Learn from Mother Nature – Biomaterials for a sustainable Moon base The ASE Europe prize for the best human spaceflight-related report in 2021
For many students worldwide, the year 2021 with its Covid restrictions has been disruptive for their studies. It is even more remarkable that Amy Holt, a British born biologist with a PhD from the University of Aberdeen in 2021 managed to compile a prize-winning study report on her two favourite subjects: biology and space. With the help of her proposed technology, future habitats on the Moon will apply principles that make also life on Earth resilient against extreme environmental challenges. 3D printing – for us a promising ‘new’ technology for advanced structures – has long since been invented by Mother Nature, with precise building instructions, large self-supporting structures, and limitless supplies of raw building material such as fungal generated mycelium. Cell reproduction enables repair mechanisms in many biological processes, healing the effects of physical deformation, heat, cold, or radiation. Amy’s proposed habitat structures mimic these resilient features by choosing the appropriate mixture of plant, fungi, and bacterial material to achieve rigidity, radiation shielding, and sustainability, while making use of In-situ resources of the Moon surface. Explains Amy: “I always knew I wanted to work in science, and I completed my PhD in the field of Molecular Immunology back in 2010. However, I have had a passion for space since first visiting NASA’s Kennedy Space Center as a child, and earlier in 2020 I decided to act on my long-held aspirations to work in the space sector and applied to undertake a Master of Science in Space Studies degree at the International Space University (ISU) in France.” And about her project: “I’ve chosen this theme partly because I had become increasingly interested in the benefits of working in an interdisciplinary manner as I progressed throughout the course, and as a biologist I was also fascinated by the way biomaterials could potentially be utilized within the space domain. The project culminated in the development of a novel bio design process, through which more sustainable structures could be conceived.”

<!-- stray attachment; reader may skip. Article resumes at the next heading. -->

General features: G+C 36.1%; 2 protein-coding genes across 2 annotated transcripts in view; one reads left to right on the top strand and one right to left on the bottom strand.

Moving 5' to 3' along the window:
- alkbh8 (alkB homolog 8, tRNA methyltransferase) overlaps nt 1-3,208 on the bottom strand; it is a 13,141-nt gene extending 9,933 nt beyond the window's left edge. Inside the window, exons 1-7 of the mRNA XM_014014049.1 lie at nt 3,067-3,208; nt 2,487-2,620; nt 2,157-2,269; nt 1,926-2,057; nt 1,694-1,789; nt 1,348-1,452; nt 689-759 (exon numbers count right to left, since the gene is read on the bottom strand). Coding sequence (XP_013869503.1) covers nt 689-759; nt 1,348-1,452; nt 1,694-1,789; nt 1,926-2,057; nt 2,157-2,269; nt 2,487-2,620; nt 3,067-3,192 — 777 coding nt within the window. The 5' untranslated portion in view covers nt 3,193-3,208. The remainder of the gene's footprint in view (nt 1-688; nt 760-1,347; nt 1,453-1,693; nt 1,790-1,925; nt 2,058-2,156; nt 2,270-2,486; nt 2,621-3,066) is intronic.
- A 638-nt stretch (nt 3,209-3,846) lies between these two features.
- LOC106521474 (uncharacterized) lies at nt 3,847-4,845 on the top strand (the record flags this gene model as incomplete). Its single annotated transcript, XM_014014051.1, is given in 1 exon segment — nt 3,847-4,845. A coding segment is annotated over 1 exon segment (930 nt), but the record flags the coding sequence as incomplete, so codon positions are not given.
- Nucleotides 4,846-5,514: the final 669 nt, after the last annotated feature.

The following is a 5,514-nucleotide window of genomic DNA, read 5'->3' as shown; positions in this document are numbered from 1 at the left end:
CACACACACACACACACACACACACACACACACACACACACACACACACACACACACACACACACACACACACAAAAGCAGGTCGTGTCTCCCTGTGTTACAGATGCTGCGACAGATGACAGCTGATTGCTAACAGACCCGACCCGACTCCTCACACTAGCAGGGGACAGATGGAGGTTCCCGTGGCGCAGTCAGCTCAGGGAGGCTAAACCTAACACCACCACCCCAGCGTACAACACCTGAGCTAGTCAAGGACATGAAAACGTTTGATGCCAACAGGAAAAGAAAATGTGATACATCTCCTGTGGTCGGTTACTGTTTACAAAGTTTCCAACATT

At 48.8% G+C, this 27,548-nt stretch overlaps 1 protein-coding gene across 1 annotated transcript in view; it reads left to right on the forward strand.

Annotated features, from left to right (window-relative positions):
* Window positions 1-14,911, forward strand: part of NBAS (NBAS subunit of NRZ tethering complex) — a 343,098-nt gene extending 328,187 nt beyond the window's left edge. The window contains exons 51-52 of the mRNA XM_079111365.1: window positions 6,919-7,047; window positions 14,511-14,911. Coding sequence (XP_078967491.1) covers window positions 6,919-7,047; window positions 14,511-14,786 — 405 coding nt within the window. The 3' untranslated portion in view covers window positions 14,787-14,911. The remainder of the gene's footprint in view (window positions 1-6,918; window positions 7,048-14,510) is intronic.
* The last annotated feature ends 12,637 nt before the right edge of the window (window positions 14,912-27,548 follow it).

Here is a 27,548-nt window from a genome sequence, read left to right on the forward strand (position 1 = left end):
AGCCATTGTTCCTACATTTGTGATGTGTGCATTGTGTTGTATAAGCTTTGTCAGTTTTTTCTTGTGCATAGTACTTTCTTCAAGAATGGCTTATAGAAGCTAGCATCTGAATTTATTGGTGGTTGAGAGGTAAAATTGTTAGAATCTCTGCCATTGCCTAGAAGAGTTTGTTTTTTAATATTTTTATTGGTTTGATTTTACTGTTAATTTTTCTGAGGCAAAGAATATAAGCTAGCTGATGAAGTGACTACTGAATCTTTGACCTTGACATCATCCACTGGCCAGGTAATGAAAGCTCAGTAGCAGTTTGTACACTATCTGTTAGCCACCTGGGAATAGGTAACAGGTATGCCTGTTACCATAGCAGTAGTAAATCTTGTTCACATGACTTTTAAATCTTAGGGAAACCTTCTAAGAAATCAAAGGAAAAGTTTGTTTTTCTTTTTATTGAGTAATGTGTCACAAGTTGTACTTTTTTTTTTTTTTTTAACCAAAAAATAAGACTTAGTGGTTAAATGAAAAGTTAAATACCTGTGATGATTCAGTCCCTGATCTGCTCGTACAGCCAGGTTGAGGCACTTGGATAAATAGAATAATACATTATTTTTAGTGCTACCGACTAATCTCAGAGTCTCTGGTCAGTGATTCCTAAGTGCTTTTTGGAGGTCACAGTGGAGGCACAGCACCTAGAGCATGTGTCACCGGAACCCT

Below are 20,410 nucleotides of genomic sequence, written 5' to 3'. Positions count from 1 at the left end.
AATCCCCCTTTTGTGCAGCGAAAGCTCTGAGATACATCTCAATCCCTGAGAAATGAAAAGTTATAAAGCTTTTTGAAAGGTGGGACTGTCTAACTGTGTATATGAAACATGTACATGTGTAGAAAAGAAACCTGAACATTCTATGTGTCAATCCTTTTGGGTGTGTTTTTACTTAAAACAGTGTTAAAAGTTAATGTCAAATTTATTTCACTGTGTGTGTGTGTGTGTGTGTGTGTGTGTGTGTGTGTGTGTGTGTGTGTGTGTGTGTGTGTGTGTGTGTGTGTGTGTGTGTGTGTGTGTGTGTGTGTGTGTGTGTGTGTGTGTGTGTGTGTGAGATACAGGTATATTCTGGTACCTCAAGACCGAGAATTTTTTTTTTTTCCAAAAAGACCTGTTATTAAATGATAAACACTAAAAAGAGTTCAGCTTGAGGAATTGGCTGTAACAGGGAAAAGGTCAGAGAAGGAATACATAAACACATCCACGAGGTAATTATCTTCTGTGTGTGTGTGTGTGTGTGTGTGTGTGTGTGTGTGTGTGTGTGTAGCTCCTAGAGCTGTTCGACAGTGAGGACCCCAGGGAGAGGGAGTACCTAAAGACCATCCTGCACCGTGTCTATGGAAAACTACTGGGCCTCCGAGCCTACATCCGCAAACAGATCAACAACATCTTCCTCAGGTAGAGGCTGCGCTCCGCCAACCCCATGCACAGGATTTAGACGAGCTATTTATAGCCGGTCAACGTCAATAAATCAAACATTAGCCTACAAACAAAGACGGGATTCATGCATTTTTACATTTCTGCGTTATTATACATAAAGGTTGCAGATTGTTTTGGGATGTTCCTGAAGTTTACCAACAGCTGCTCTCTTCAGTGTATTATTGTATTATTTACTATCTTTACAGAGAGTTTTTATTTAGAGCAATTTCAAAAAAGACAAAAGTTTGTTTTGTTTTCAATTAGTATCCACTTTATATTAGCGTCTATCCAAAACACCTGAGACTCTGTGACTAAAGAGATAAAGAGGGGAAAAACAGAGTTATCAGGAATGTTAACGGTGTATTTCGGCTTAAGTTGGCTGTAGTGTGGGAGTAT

Finally, in May 2022, the ISU Master diploma and the prize could be handed to Amy, here with ASE Europe President Reinhold Ewald (left) and ISU’s Ex-President Juan de Dalmau. With the experience of her ISU studies, Amy is now working with Blue Abyss, helping to develop astronaut training.
The Association of Space Explorers (ASE) Europe thanks the André Kuipers Foundation for their continued financial contribution to this prize. ASE Europe, the European branch of the worldwide Association of Space Explorers, and its astronaut members advocate the uniquely motivating perspective of orbital spaceflight to students and young professionals all over the world.